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Adam Riess


Adam Guy Riess (born December 1969) is a Jewish American astrophysicist at Johns Hopkins University and winner of the 2011 Nobel Prize in Physics.

Riess was born in Washington DC and later moved with his family to New Jersey where he grew up. In 1992, Riess graduated from M.I.T. and four years later he received his Ph.D. in astrophysics from Harvard University. Afterwards Riess became a Miller Fellow at the University of California, Berkeley before moving on to the Space Telescope Science Institute in 1999. He took up his current position at Johns Hopkins University in Baltimore in 2005.

On October 3, 2011, Dr. Riess, together with Australian scientist Brian Schmidt from Australian National University and American scientist Saul Perlmutter from UC Berkeley, were awarded the Nobel Prize in Physics for their study of exploding stars that discovered that the expansion of the universe is accelerating. The discovery of the accelerating universe was named 'Breakthrough of the Year' by Science Magazine in 1998 and the Royal Swedish Academy of Sciences, which hands out the Nobel award, said discovery "has helped to unveil a universe that to a large extent is unknown to science."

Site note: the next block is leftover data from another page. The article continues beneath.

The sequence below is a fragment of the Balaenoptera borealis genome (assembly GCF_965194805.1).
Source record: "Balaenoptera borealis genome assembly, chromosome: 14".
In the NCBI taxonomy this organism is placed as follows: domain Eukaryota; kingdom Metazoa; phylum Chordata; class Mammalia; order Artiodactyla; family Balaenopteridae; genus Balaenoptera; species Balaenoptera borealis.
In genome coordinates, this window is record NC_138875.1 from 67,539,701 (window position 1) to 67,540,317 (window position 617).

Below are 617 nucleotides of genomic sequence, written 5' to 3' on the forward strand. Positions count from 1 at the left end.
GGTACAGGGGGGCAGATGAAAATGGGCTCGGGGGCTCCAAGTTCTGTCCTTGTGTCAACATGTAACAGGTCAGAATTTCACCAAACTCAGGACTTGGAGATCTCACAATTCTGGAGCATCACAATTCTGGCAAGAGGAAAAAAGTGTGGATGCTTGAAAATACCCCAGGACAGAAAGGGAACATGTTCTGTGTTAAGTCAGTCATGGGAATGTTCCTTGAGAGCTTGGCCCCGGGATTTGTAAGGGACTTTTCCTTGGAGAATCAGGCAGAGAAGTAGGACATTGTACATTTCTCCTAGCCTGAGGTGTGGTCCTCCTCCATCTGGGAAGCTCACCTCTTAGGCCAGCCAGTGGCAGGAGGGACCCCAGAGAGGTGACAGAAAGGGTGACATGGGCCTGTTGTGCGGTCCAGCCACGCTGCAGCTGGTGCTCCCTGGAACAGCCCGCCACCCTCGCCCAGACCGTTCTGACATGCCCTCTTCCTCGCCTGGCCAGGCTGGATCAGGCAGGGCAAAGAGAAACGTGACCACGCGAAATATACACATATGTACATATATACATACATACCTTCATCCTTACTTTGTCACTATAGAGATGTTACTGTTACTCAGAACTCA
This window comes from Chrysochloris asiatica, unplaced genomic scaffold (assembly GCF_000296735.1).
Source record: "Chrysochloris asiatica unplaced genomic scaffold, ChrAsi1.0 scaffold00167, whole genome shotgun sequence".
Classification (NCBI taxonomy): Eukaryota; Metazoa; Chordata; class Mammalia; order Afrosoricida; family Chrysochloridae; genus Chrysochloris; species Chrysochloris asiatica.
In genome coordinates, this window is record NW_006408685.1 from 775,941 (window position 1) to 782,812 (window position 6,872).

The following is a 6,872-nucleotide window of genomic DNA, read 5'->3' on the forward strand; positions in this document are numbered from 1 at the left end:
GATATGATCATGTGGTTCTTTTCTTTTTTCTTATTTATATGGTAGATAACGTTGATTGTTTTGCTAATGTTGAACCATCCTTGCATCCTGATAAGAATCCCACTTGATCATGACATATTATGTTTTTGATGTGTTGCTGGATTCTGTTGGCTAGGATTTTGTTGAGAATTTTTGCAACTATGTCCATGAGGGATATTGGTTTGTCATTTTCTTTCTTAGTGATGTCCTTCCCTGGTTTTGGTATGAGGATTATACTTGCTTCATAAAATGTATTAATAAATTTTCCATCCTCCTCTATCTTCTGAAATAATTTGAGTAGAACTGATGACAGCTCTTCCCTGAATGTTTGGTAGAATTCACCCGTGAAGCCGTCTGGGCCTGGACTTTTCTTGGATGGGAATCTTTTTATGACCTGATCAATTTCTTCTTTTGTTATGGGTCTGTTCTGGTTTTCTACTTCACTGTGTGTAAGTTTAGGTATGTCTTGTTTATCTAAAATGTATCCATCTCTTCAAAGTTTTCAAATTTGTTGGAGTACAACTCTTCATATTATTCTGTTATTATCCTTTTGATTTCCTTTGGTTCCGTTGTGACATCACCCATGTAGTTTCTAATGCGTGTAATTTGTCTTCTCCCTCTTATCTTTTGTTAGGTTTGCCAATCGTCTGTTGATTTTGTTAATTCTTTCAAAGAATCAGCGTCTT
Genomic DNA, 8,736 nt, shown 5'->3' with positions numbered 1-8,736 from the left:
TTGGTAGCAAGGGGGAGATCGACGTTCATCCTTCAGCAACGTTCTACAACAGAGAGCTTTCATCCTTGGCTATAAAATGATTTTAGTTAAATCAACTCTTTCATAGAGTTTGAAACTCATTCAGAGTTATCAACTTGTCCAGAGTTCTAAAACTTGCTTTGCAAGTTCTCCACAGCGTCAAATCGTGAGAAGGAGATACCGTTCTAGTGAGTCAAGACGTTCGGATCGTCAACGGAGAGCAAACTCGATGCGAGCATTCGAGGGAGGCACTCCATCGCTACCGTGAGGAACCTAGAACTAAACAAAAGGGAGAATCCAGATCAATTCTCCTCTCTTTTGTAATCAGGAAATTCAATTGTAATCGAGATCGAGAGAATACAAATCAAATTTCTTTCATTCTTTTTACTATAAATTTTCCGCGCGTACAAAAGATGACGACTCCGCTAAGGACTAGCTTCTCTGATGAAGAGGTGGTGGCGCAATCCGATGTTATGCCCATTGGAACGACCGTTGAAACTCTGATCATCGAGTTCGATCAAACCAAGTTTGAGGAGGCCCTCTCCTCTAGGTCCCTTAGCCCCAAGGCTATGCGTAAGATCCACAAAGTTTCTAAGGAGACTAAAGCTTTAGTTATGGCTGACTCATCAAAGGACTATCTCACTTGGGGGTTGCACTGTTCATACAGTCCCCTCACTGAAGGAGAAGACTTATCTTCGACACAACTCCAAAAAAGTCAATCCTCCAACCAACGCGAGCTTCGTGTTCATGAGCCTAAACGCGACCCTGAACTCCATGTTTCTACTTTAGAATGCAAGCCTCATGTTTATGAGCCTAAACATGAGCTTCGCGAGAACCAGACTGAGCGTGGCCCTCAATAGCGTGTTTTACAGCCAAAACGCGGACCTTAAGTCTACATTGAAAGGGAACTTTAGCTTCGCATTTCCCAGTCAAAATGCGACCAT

U.S. Senator from Maryland, Barbara Mikulski, congratulated Riess, saying in a press release that the prize "recognizes this discovery and highlights how important it is for America to invest in our scientific infrastructure—our talent and the equipment that helps them unlock scientific know-how."

In an editorial, The Baltimore Sun newspaper called the discovery by Riess and his colleagues "a world-changing result comparable to Galileo's discovery."

Over the course of his professional career, Riess has garnered numerous other awards and accolades as well. He received the Astronomical Society of the Pacific's Trumpler Award in 1999 and Harvard University's Bok Prize in 2001. He won the American Astronomical Society's Helen B. Warner Prize in 2003 and the Raymond and Beverly Sackler Prize in 2004 for the discovery of cosmic acceleration. In 2006, he shared the $1 million Shaw Prize in Astronomy with Saul Perlmutter and Brian P. Schmidt for contributions to the discovery of the acceleration of the universe.

Sources: CNN, Towson Patch, Johns Hopkins University, Wikipedia